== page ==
CANTON — Alexa Johnson’s final season at Sequoyah was marked by her share of highs and lows.

Johnson, who will be continuing her career as a pole vaulter next year at Louisiana-Lafayette, won the Class AAAAA state title in that event when she cleared a mark of 11 feet, 9 inches

In addition to the pole vault, Johnson competed in the high jump, 400-meter relay and 300 hurdles.

For the highlights Johnson experienced, a low point of her season came during the county meet when Sequoyah coach Lorri Little forgot to pull Johnson out of the 100 hurdles after entering her in another event. As a result, Johnson competed in the pole vault, high jump, 100 hurdles and 300 hurdles during the county meet — one event more than meet rules permitted.

Because of that, Johnson was disqualified from each of the events.

“We needed a high jumper,” Little said. “Alexa filled in and got first, but I forgot to take her out of the 100 hurdles. She was disqualified from all races. It was my error.”

Instead of hanging her head, Johnson used the moment to learn.

“It stunk, because I’d actually done pretty well in all my events,” Johnson said. “I didn’t get to actually have those places. I knew how I did and other people knew how I really did. It made me make sure I checked all my schedules, that I could actually run an event. It pushed me to do better to prove that I could do it again.”

Johnson went on to win the Region 7AAAAA title in the pole vault for the second straight year before winning the Class AAAAA sectional and state title.

For rising above the competition, Johnson is the 2015 Cherokee Tribune Girls Track and Field Athlete of the Year.

Aside from the county meet, Johnson placed first in the pole vault during each meet she entered. Among her many victories were the Etowah Invitational, the Woodstock Invitational and Roswell Relays.

Over the course of Johnson’s four-year career, she placed first in the pole vault in more than 25 competitions.

The medal Johnson won at the state meet now hangs in her bedroom, next to her other medals. While she treasures it, she looks forward to the competition she will find at the next level.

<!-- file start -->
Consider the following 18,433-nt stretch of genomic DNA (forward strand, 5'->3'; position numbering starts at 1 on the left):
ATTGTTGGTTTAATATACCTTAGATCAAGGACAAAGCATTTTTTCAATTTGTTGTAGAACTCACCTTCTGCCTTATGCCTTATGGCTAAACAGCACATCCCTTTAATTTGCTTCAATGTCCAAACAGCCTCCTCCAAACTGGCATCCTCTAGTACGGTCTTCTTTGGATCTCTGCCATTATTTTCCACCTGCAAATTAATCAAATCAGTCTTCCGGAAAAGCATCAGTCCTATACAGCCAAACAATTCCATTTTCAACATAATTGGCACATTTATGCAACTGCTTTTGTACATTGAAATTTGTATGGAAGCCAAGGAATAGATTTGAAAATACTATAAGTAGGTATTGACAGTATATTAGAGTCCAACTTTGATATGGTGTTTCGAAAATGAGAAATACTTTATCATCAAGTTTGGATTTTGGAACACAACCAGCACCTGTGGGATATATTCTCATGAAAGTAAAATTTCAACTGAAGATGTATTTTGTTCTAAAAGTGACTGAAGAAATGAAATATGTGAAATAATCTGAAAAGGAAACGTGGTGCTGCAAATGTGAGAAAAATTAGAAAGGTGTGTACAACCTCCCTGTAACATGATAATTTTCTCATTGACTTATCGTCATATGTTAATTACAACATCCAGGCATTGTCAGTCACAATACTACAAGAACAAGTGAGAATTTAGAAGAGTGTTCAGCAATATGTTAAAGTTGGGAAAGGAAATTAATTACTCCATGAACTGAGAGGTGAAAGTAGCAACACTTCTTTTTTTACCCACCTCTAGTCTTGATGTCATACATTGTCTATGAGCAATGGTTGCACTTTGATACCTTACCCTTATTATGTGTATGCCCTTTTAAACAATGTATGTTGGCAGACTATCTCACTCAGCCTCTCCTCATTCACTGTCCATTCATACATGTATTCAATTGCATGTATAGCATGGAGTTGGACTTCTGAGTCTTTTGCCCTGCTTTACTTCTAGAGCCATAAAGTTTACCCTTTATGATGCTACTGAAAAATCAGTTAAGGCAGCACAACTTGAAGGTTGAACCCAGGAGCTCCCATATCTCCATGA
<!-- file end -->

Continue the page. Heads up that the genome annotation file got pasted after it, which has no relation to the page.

“It’s going to be so much fun,” Johnson said of her future with the Ragin’ Cajuns. “I’ve already met some of my teammates and they seem really encouraging and ready to bring me into the team with them.”

For the first time, Johnson will become a full-time pole vaulter. Up until this point, she competed only during the high school season, as other sports commanded her time throughout the year.

Johnson got her start as a pole vaulter in the eighth grade.

“I went out there the first time and jumped over the bar,” she said. “It was an adrenaline rush. I just wanted to keep doing it.”

When she was an eighth-grader, Johnson was not allowed to compete in meets under county rules at that time, but she attended every practice that season and never missed attending a meet. As a freshman, she got her first taste of competition and steadily climbed the ranks. As a junior, she tied for second in the state meet.

While each pole vaulter has their own strengths, Johnson feels hers is in her mental approach.

“You have to be able to push through, even if it’s 900 degrees outside or it’s hailing or snowing,” Johnson said. “You have to know you can get that new height. You have to be able to push through.”

Kurt Wheeler, the pole vault coach at Sequoyah, said it was Johnson’s dedication that has made her great.

“She always asks for one more vault,” he said. “I’ve seen blood literally dripping of her hands. I’ve never had to force her or any of my female athletes to take one more vault. She has always wanted this.”


Alexa Johnson

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